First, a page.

SAN DIEGO (KGTV) — Wounded Warrior Homes, a local organization that supports our veterans, is reminding the public that Fourth of July festivities can be triggering for some vets.
“For myself and a lot of other fellow Marine Corps veterans…random fireworks will always be a trigger. So much so for some guys…that they’ll fall on the ground,” said Luis Garcia.
Garcia joined the Marine Corps in 2009. He served two tours in Afghanistan and knows firsthand how the sound of sudden fireworks can affect those battling PTSD.
“It took me probably four or five years to be okay around them or being in a large group,” he said.
With San Diego being a military community, he hopes people here keep this in mind and avoid setting off illegal fireworks.
“Something to consider would just be…to respect that. If there are festivities, keep it there or take your fireworks somewhere else,” he said.
Garcia said when he returned from Afghanistan, he was briefly homeless. It was Wounded Warrior Homes that helped him get back on his feet.
“Since then, my life has improved drastically," he said. "I’m a graduate now; I’ve got a job. It’s gotten a lot better.”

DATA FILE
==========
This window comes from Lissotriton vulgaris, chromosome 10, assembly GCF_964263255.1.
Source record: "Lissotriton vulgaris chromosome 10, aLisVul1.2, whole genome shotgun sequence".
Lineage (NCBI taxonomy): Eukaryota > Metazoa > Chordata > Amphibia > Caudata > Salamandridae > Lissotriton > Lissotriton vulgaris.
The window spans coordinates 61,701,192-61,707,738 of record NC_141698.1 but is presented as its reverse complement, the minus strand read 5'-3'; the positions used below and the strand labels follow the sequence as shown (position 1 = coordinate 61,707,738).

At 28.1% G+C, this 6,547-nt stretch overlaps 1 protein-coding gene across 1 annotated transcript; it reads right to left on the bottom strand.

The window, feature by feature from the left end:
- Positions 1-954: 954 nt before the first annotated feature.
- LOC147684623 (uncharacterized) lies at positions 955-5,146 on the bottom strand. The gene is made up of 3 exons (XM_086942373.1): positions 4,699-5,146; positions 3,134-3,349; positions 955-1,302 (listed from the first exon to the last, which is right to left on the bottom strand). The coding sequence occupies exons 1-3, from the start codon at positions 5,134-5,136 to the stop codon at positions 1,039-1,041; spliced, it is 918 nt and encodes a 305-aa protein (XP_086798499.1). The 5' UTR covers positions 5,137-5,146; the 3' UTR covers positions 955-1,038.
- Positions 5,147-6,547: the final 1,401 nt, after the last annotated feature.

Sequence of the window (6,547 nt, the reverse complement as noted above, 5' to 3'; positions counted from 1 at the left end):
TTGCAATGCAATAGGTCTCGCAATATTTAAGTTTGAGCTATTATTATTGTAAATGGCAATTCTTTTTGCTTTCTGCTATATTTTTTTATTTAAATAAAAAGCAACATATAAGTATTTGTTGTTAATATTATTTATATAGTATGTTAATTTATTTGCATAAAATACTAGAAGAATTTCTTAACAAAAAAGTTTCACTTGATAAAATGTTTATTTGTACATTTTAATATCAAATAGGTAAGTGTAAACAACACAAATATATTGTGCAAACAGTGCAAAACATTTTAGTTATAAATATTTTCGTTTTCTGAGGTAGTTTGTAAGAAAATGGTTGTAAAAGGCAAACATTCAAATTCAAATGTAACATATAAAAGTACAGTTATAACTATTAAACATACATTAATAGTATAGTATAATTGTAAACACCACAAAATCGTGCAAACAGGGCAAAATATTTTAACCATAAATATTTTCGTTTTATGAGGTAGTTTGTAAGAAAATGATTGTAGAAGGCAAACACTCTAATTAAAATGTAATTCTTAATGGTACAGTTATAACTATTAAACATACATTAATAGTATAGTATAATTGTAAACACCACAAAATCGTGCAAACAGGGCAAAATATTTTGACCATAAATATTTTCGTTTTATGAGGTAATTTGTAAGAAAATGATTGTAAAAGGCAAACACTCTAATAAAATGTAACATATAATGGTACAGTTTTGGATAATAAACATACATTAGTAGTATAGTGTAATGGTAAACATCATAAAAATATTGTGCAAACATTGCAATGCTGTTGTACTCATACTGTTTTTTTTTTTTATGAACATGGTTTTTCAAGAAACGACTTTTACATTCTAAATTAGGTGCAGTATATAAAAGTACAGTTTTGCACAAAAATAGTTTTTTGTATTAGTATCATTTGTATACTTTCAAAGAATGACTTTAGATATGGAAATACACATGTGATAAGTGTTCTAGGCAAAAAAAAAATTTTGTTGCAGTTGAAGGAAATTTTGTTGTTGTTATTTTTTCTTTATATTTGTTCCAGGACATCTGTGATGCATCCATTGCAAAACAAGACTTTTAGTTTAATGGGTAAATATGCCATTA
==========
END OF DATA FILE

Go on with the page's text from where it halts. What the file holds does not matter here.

ABC 10News spoke with Mia Roseberry, the Executive Director of Wounded Warrior Homes, ahead of the holiday.
“Supporting the veterans on the Fourth of July is a lot about letting them talk about what their struggles are,” she said.
Roseberry shared that Wounded Warrior Homes helps hundreds of vets every year, and they’re prepared to offer extra support for those who may need it as celebrations kick off.
“I’ve had veterans in the past that say I have to go to the mountains or the desert or where it’s quiet,” she said. “Just reach out and don’t struggle through it yourself. That’s the hard part to remember. No matter what they’re going through, there’s going to be someone to support them.”